The following day was really fun, as we started out chatting with Captain Gary Hebbard from the Pilot Training Department. It was a great opportunity to pick his brain and see how training is done and the difference from that to the airlines since I had just come from AA. We talked about the evolved training needs with company development, different training due to pilot qualifications, duties and responsibilities, training flights and special emphasis areas such as breaking, landing, CRM, flight practices and techniques- callouts, taxiing, windshear recovery, mach technique climb, single-engine operations and cockpit communication. I was thoroughly impressed and wished we had more time with him as all that we talked about was of a lot of interest to me. After meeting with Gary, we spent a few hours with Captain Ken Robinson learning about international flight planning and procedures. We planned from KLUK-KLBG and then South America Operations. I learned things that I wouldn’t have in class due to the nature of their flying and the decisions that needs to be made as per Part 91 Operations. It was a great learning experience.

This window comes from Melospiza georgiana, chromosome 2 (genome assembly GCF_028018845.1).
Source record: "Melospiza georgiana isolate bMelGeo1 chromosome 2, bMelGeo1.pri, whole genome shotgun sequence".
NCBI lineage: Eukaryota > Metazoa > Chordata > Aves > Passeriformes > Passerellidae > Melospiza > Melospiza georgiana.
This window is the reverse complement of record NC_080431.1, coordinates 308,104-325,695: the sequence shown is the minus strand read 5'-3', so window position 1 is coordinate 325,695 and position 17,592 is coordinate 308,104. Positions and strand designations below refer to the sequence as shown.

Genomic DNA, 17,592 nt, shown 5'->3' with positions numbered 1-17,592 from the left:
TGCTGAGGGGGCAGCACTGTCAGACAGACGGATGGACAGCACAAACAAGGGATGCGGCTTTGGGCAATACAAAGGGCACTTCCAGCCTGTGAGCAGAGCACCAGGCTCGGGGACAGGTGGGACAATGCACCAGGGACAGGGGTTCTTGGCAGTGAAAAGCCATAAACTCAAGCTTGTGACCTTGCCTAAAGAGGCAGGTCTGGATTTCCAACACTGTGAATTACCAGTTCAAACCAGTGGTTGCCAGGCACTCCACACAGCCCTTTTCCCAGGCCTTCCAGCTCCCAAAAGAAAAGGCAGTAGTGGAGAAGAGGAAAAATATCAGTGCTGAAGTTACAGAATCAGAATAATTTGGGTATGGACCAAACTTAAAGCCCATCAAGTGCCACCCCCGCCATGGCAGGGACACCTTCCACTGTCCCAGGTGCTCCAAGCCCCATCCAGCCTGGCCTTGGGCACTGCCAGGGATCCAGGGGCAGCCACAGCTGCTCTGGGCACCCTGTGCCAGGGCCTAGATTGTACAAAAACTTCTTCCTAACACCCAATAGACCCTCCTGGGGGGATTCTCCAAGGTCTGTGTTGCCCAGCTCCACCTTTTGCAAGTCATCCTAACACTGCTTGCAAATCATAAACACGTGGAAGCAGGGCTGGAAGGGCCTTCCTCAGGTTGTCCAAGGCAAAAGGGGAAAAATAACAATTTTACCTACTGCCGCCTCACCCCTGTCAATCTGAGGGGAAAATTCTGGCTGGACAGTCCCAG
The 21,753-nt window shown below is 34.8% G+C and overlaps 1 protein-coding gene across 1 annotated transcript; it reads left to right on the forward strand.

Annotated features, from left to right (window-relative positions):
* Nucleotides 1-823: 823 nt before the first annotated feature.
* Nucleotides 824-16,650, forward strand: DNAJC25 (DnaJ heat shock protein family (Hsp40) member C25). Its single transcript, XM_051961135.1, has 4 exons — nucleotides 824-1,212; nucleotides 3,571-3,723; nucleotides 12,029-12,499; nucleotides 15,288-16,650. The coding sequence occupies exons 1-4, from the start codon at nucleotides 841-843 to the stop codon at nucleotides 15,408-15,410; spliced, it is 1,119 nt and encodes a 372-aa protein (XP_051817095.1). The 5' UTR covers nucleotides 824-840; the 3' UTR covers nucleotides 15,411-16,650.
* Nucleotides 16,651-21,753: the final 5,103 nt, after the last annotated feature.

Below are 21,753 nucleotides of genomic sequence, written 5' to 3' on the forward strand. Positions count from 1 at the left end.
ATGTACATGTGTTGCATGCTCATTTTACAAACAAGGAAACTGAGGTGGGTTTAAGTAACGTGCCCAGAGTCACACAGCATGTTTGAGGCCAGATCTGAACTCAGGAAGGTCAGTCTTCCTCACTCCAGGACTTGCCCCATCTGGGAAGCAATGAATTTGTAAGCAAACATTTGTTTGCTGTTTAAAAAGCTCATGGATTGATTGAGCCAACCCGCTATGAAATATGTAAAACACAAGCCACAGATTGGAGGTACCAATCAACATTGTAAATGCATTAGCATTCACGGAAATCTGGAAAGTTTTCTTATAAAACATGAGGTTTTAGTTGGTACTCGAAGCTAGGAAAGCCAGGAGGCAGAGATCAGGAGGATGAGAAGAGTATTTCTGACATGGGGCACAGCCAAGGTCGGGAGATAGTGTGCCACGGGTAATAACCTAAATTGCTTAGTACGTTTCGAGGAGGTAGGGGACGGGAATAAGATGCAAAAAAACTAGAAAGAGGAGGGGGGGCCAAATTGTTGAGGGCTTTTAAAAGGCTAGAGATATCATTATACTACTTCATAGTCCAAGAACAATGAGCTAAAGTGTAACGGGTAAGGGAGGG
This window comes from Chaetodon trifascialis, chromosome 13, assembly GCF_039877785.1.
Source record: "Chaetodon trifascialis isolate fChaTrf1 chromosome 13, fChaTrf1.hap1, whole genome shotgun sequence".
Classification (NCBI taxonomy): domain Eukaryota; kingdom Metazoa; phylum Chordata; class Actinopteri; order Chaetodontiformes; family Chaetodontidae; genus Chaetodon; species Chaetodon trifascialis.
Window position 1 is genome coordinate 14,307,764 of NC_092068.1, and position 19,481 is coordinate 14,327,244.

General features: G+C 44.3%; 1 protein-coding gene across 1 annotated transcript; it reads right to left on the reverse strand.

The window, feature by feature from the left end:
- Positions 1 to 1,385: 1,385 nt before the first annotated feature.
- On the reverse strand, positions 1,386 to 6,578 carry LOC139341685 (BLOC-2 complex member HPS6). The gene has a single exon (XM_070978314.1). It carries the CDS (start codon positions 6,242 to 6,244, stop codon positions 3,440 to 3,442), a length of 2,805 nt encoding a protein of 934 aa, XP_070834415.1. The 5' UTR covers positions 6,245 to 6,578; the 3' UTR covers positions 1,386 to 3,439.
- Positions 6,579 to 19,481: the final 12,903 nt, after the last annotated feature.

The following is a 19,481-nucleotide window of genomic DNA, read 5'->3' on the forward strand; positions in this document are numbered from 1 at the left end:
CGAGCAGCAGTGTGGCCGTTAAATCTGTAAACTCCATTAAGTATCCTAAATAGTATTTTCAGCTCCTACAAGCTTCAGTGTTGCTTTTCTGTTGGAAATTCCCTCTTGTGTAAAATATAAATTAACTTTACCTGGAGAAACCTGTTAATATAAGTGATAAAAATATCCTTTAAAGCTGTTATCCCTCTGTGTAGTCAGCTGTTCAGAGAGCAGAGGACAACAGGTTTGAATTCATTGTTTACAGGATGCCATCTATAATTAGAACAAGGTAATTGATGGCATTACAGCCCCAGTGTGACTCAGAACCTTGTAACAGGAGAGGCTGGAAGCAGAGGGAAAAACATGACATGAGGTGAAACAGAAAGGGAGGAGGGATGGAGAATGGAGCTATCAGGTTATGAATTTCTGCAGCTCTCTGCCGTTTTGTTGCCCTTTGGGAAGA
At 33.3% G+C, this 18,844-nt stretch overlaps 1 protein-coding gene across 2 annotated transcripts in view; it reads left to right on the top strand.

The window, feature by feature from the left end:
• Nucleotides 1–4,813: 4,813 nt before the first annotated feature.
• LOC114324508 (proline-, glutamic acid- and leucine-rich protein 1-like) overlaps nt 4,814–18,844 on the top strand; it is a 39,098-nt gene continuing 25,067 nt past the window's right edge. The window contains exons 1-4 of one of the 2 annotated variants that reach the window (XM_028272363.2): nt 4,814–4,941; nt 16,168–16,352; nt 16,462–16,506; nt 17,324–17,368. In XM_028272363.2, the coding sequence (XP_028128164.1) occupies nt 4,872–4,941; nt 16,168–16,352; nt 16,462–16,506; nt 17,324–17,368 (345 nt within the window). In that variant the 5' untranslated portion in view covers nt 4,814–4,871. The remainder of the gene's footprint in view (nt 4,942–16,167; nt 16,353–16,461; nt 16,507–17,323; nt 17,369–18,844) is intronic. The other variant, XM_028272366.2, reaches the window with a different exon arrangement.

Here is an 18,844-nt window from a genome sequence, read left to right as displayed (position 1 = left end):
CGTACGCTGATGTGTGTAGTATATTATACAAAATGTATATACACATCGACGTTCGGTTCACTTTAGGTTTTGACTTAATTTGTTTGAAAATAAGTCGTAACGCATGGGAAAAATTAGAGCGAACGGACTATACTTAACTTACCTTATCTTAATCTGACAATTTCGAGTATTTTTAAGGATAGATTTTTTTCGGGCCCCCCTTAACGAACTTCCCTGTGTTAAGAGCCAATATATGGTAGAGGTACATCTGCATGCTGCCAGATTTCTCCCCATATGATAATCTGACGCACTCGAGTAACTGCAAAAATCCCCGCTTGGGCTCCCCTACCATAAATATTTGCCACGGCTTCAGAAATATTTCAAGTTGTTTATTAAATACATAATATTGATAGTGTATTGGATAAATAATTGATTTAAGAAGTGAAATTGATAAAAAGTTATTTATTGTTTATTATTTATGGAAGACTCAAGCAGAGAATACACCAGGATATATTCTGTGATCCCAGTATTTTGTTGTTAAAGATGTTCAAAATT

Later that day, we hung out with Todd Hillsgrove, Assistant Chief Pilot and Safety Officer. We discussed the development of the Safety Program at GFO, ARG/US- PRISM, Safety Management Systems (SMS), safety training elements, reports and risk management and the AAI- Go Team. Having a little background in safety made this portion interesting to me as well. Todd is a wealth of knowledge and a great person. Concluding the day was a little chat with the present intern, Saul Meza. He gave us an insight into his projects and experiences at P&G. He enlightened us on life in Cincinnati and being involved in the company. It was definitely an eye opener and very informative. Later that night Michael and I were very fortunate to go the Western & Southern Open Tennis Tournament. We got to see the match between Roger Federer and James Blake and I never thought I would be about 30 feet away from these two world top players. We also got front row seating to watch the Janckovic and Schiavone match and was about 10 feet away from the players. It was amazing!